Losing free time to screen time
by Andrew Braverman; illustration by Charlie Theobald
Retrieve your phone from your pocket right now. Now imagine that instead of finding your cell phone—as most of you hopefully did—you don’t. You frantically stand up, and your eyes dart over the vicinity of where you were sitting. Let’s say your search proves fruitless. Panic seizes your every faculty.
“Not my smart phone!”
Texts, calls, calendars, games, reminders, a calculator and a camera instantly cease to be a jean pocket away. You’re unable to contact anyone, you can’t check the time on your phone or send a Snapchat of that belligerent drunk from the party. You feel naked. Exposed.
Many people have their phone within reach at all times—from pocket to backpack to your nightstand when you have it at night and repeat, every day of the week.
While nursing my green tea at Fujiyama recently, I glanced at the parties to the side of my table. To my utter stupefaction, I observed two separate dates where all four parties were silent for minutes as they scrolled through their Instagram feed and refreshed their Snapchats. And these were adults. Teens are no longer the predominant users of technological devices. As the 21st century has unfolded, a dissipation of this obsession with tech products has become evident. Devices have progressed to a point where they’re affordable and portable enough to attract your average Joe. Now, not only do my cousins in the third grade have iPads, but my grandma has two. As might be expected from a non-technology native, she talks directly into the camera when we FaceTime. Such an unprecedented wave of innovative products has taken many off guard. Only recently, groups have arisen preaching the dangers of excessive screen time for young ones. Even Steve Jobs was a “low-tech parent”—he “strictly limit[ed] [his] children’s screen time,” according to an NPR profile.
It’s not just mobile devices either. Replace my above hypothetical scenario with your laptop or headphones. Consider no more Netflix, Facebook or Spotify. Sobering thoughts, I know.
When I lost my phone one night in a drunken debacle, I was terrified. As do many of my peers, I store my gold card on the back of my phone. Since calling someone wasn’t an option, I waited outside my dorm for 30 minutes in the wee hours of the morning for some early shame-walking straggler to let me in. I woke up after class had started the following Thursday morning, because my alarm is preset on my phone. I felt disconnected from everyone. Relying exclusively on face-to-face interaction? The notion was appalling. Confronting a friend over text about some disagreement is far easier than doing so in person.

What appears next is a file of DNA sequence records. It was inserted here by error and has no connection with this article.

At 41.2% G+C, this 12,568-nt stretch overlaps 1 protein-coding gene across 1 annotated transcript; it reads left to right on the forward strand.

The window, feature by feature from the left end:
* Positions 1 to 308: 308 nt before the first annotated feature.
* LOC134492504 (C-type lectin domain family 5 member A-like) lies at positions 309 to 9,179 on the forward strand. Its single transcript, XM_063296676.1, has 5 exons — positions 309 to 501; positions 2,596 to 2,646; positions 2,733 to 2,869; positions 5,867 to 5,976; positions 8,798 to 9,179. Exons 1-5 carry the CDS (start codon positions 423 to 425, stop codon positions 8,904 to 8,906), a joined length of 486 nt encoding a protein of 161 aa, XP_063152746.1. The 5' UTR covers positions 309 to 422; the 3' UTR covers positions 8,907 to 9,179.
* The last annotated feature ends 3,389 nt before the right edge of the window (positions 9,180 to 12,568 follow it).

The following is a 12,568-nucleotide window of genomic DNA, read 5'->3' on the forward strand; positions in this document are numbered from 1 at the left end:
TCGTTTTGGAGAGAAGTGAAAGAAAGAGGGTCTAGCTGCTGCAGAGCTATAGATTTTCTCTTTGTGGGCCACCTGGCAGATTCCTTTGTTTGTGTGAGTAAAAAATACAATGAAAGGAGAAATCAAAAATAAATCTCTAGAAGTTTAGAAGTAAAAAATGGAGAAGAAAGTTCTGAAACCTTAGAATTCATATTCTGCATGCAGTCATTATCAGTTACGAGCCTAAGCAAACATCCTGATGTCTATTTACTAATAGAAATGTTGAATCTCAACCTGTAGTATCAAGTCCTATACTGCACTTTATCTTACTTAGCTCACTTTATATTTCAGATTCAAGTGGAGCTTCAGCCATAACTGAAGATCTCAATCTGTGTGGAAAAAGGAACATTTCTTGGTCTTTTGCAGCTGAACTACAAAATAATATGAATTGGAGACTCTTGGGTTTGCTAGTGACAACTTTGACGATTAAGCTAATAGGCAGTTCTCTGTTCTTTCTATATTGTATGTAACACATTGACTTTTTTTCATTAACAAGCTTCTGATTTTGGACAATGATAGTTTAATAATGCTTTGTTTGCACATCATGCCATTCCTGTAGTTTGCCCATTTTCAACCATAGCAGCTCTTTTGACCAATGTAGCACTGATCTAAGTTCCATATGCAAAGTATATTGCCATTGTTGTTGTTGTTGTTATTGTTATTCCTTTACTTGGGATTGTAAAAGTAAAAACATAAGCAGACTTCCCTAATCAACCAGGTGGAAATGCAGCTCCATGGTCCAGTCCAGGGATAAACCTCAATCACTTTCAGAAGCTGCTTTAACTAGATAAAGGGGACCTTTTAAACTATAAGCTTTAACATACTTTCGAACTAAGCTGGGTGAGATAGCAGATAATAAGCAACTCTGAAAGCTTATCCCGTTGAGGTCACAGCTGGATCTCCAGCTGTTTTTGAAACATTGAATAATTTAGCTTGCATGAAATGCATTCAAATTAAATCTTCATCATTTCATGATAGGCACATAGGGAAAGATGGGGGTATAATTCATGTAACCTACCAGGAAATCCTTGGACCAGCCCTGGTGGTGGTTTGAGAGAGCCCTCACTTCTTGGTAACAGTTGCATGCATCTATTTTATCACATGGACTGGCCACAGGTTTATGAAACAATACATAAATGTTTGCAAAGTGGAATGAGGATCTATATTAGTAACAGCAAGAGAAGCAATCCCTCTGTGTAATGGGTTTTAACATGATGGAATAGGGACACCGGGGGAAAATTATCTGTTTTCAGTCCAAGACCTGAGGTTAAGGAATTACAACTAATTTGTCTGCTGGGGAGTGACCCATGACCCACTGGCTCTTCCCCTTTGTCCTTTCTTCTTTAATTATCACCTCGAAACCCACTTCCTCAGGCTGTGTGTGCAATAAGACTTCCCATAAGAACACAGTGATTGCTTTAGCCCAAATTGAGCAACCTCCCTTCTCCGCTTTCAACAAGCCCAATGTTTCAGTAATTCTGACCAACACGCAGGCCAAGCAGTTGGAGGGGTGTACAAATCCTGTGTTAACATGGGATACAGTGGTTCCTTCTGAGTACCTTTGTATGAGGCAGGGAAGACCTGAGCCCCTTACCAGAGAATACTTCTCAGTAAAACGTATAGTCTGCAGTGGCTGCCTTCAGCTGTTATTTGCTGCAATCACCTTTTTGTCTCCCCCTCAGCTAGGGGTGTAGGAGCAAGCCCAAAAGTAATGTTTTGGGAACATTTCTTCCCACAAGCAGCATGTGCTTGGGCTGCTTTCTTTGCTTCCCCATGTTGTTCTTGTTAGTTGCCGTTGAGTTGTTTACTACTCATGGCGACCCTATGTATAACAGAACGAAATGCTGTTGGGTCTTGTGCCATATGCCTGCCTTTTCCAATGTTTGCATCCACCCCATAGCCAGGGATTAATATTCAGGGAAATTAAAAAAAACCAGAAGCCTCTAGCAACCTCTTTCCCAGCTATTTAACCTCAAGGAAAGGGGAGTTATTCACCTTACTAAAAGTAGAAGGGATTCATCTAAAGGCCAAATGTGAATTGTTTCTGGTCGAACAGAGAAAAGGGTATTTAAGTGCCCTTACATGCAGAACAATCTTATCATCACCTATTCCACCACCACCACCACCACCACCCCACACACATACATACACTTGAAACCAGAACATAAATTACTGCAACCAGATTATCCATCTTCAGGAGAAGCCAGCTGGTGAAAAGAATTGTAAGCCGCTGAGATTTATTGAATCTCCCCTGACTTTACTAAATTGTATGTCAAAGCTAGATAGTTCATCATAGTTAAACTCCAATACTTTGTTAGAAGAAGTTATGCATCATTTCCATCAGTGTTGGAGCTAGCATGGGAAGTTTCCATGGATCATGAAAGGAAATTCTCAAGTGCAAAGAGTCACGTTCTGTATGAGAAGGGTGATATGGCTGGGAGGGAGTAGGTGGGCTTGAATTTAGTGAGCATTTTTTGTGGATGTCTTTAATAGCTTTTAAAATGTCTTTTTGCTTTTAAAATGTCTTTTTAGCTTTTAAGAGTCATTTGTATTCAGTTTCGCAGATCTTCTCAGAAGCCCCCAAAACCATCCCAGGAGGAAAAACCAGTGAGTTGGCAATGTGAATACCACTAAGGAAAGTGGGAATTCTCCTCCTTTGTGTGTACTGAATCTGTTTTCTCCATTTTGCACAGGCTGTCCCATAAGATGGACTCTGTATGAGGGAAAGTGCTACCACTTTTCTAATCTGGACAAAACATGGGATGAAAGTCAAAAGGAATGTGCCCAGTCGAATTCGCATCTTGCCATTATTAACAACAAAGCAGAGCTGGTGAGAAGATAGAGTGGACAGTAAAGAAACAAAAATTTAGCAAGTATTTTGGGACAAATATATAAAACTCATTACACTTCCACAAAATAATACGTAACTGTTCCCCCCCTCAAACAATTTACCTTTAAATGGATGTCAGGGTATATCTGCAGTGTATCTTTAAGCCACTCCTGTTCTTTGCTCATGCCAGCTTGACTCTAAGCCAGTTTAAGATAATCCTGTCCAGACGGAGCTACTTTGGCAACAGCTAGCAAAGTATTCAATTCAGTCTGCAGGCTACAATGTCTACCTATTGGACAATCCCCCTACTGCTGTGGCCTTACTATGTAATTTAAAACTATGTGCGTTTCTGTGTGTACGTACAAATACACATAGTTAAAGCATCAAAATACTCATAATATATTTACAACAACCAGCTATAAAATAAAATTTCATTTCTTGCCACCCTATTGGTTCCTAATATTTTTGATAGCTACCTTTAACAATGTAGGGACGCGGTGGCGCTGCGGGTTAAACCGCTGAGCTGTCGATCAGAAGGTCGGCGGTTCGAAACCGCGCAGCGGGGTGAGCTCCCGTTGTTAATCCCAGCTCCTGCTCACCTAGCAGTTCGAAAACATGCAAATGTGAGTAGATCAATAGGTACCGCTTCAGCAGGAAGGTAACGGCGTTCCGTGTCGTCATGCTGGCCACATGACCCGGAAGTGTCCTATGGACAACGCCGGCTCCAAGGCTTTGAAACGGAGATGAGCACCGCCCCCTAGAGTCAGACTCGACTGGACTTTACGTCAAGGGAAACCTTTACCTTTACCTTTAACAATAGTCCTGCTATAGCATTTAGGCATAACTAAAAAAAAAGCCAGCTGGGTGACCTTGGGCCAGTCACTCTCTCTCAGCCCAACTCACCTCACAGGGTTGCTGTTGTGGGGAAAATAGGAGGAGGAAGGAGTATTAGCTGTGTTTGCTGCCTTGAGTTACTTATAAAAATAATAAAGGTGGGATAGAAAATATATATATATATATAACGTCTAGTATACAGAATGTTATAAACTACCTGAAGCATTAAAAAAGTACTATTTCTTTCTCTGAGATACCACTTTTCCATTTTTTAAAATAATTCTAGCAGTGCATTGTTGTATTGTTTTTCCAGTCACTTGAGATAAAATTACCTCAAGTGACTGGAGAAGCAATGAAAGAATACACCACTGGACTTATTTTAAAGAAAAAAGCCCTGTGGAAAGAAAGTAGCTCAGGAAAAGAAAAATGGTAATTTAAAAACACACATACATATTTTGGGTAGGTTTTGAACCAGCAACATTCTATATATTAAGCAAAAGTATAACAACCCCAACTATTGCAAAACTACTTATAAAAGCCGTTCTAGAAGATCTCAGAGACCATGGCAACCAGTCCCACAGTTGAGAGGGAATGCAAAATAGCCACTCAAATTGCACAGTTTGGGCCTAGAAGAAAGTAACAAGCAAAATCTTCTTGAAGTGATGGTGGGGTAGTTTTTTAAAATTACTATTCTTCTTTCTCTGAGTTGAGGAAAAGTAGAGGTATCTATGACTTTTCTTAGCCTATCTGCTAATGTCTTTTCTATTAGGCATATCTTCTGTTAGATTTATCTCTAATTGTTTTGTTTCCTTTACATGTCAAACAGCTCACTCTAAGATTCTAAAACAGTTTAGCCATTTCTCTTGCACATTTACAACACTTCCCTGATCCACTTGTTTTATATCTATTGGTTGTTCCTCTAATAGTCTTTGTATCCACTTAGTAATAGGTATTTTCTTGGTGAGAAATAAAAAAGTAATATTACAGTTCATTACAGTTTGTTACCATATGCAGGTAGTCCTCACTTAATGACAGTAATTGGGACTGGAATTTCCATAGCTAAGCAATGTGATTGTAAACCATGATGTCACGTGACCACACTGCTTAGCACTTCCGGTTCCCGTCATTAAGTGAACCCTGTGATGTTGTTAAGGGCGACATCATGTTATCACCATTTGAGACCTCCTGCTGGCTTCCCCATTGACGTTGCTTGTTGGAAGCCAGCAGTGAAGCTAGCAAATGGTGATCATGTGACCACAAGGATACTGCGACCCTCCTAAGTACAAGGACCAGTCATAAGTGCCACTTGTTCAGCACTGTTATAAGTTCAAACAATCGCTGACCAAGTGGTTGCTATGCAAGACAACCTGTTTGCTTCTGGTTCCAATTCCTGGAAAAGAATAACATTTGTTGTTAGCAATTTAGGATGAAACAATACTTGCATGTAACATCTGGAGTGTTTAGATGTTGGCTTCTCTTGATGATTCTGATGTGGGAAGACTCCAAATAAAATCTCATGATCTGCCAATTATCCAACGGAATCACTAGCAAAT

Mankind’s dependence on different technologies has been around for some time—it is nothing new. One of the predominant minds of the Weimar Republic was Siegfried Kracauer. Citing his mentor Georg Simmel, Kracauer claimed that “overstimulated urban dwellers were prone to develop a “blasé attitude,” [that serves as a] coping mechanism that blunted their ability to react to new sensations.” I know myself to be overstimulated, and so this quote resonates with me. I periodically stop and stare at my blinking cursor as my mind goes blank. Instead of being assaulted with information delivered by the radio, or even just by the imposing advertisements on any busy street, Kracauer called for “extraordinary, radical boredom.” Despite its assumed negative connotation, he means this a good thing. The “state of permanent receptivity” is even more visible today than it was in the early 20th century. The new cult of technology embraces it, praising the newfound “global connectivity” and increased effectiveness of every device. Everything is faster, cheaper, better. Google’s new “Google Glass” epitomizes this new wave. A device that analyzes everything in your visual field, digests it, and feeds you back information. Kracauer would be dismayed if he saw us today.
An exception to this trend is Sao Paulo, a city that banned all outdoor advertising in 2007. Unfortunately, there are more cities where you can find WiFi in any park than metropolies that advocate “information environmentalism”—a movement whose proponents ban WiFi and tech devices in certain areas. Their mission statement? “To reclaim quiet mental space from the chirping persistence of cell phones, personal digital assistants, instant messaging, niche cable channels and a virtual landscape littered with news, entertainment and sales pitches.” This echoes eerily of Kracauers core assertions.